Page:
What kind of jobs are you looking for?

I hold a bachelor degree in Computer Science which, coupled with my masters in IT Project Management and IT in Public Administration, makes me a good fit in any company that operates within the fields of project management, requirements management, enterprise architecture, etc. Naturally, I am interested in jobs that would enable me to capitalize on my knowledge in this particular industry and that would lend a more practical edge to my education. What I currently have my sights set on are graduate programmes as I believe they could give me a great head start in my career.

Do you have a company in mind you would like to work for?

I am open to all sorts of companies as well as governmental institutions. IT departments are nowadays a crucial component of government agencies, enterprises and public organisations alike, so I am not limiting myself to either the public or private sector. There is always more to discover, fresh perspectives to explore and new information to be gleaned. However, I think that working in a company would serve me best in the sense that it will enable me to interact with international offices. The idea of working for a firm that would give me the opportunity to relocate abroad is very attractive. In fact, through Graduateland’s virtual career fair, I applied for jobs in a number of companies in Denmark, Sweden, Spain, France. Some of those jobs were forwarded to me by the hiring managers that I spoke to at the fair.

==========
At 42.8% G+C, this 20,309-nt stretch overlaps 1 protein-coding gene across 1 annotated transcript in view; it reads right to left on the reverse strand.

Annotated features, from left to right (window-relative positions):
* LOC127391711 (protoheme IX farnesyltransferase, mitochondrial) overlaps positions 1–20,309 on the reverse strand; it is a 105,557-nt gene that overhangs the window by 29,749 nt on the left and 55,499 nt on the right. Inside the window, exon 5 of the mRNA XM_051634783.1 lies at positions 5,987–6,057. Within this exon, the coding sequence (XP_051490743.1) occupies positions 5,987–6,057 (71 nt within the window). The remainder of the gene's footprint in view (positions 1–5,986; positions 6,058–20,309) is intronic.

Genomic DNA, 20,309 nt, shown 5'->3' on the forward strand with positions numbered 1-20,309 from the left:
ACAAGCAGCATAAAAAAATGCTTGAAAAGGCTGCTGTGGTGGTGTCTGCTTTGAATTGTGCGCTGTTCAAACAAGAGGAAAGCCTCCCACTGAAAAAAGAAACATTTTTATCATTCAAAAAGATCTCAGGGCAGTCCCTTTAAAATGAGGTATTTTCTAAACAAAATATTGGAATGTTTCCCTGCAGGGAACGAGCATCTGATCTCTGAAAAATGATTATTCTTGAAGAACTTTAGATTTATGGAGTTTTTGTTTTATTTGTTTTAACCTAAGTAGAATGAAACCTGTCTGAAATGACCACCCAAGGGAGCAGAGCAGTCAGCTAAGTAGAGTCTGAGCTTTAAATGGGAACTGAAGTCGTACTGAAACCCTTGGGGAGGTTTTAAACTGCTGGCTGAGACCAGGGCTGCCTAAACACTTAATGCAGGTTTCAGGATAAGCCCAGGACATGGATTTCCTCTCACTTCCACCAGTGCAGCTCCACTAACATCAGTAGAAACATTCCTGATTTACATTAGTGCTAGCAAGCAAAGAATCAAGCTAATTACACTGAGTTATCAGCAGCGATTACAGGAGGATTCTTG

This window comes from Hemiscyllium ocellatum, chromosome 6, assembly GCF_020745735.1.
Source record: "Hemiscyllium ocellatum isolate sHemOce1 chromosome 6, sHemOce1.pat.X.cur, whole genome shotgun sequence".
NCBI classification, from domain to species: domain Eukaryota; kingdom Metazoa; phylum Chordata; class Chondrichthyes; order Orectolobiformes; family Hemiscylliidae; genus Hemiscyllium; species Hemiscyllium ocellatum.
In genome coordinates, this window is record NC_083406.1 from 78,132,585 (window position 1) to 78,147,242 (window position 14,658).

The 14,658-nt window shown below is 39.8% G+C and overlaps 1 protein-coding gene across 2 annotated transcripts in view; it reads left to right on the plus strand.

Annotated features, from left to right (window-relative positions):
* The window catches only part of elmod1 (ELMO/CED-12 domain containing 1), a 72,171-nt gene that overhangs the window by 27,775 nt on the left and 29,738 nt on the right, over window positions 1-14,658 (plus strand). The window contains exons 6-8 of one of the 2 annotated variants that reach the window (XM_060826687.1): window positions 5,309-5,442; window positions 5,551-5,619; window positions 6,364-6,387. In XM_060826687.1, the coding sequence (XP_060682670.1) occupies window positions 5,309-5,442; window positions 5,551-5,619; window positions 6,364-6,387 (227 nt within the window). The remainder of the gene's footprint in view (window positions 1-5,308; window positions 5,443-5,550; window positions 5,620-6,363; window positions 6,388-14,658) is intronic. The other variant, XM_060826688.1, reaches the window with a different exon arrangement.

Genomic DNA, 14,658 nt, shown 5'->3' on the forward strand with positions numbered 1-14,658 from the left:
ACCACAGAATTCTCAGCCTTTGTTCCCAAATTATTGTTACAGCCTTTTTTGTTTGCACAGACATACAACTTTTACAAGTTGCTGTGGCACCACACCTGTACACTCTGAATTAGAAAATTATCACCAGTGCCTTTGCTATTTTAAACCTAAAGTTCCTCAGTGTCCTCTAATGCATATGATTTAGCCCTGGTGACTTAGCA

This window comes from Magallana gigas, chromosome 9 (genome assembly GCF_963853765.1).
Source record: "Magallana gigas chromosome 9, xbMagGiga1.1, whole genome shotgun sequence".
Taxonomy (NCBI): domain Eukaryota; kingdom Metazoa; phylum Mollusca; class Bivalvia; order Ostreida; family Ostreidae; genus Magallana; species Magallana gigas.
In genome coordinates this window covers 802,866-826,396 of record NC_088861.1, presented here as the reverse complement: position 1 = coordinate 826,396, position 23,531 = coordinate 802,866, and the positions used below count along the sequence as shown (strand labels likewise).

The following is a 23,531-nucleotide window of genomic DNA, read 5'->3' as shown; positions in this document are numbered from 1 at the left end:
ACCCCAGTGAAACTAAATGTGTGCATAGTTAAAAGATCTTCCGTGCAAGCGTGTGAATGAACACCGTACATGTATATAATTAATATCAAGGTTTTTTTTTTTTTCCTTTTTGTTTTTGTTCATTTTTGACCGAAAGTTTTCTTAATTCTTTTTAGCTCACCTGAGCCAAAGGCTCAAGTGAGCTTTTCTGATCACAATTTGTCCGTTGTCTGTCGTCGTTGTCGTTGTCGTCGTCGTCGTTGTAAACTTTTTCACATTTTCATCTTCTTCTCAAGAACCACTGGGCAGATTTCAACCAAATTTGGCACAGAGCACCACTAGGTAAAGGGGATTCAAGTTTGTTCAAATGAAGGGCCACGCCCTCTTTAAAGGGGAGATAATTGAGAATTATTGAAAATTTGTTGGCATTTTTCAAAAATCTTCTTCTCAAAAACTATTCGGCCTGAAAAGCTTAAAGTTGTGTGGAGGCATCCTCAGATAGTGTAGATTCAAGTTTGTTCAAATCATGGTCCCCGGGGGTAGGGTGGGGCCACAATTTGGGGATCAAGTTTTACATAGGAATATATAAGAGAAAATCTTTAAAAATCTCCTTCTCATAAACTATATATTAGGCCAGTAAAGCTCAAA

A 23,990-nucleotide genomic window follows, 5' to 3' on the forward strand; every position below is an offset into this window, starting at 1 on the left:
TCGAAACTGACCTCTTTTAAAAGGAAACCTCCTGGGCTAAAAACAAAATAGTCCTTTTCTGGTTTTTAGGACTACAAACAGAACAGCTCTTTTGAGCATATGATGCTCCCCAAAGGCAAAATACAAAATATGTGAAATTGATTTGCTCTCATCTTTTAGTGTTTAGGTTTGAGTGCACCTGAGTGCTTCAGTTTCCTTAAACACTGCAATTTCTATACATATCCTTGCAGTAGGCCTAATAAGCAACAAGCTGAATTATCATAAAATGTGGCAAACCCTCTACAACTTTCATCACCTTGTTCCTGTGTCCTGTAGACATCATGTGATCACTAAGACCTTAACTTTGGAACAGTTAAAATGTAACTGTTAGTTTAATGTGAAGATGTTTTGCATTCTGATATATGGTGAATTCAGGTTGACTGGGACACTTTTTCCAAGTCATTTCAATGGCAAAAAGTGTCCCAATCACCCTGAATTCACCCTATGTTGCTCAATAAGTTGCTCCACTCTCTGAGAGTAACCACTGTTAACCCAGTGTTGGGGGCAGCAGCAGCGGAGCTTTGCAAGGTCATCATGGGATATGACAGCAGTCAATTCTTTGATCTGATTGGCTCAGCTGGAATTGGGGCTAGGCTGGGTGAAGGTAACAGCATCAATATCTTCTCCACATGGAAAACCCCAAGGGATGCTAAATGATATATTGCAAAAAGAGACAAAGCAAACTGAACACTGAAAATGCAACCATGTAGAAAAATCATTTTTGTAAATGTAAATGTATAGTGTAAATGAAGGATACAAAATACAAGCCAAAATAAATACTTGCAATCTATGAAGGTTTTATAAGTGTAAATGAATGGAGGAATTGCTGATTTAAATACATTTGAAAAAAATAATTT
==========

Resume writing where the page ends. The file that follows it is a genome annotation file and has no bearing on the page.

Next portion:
Did you receive some useful tips from the recruiters that you engaged in a text chat with?

Not exactly. They were simply informing us of the positions that they have available. They did send us some links and elaborated on the possibilities for career advancement we have with them. I recall that one of the recruiters provided me with a link to a job that was not yet advertised on their website. I found that very positive as it was an indication to me that I am being considered seriously. It felt like an initial screening of potential candidates.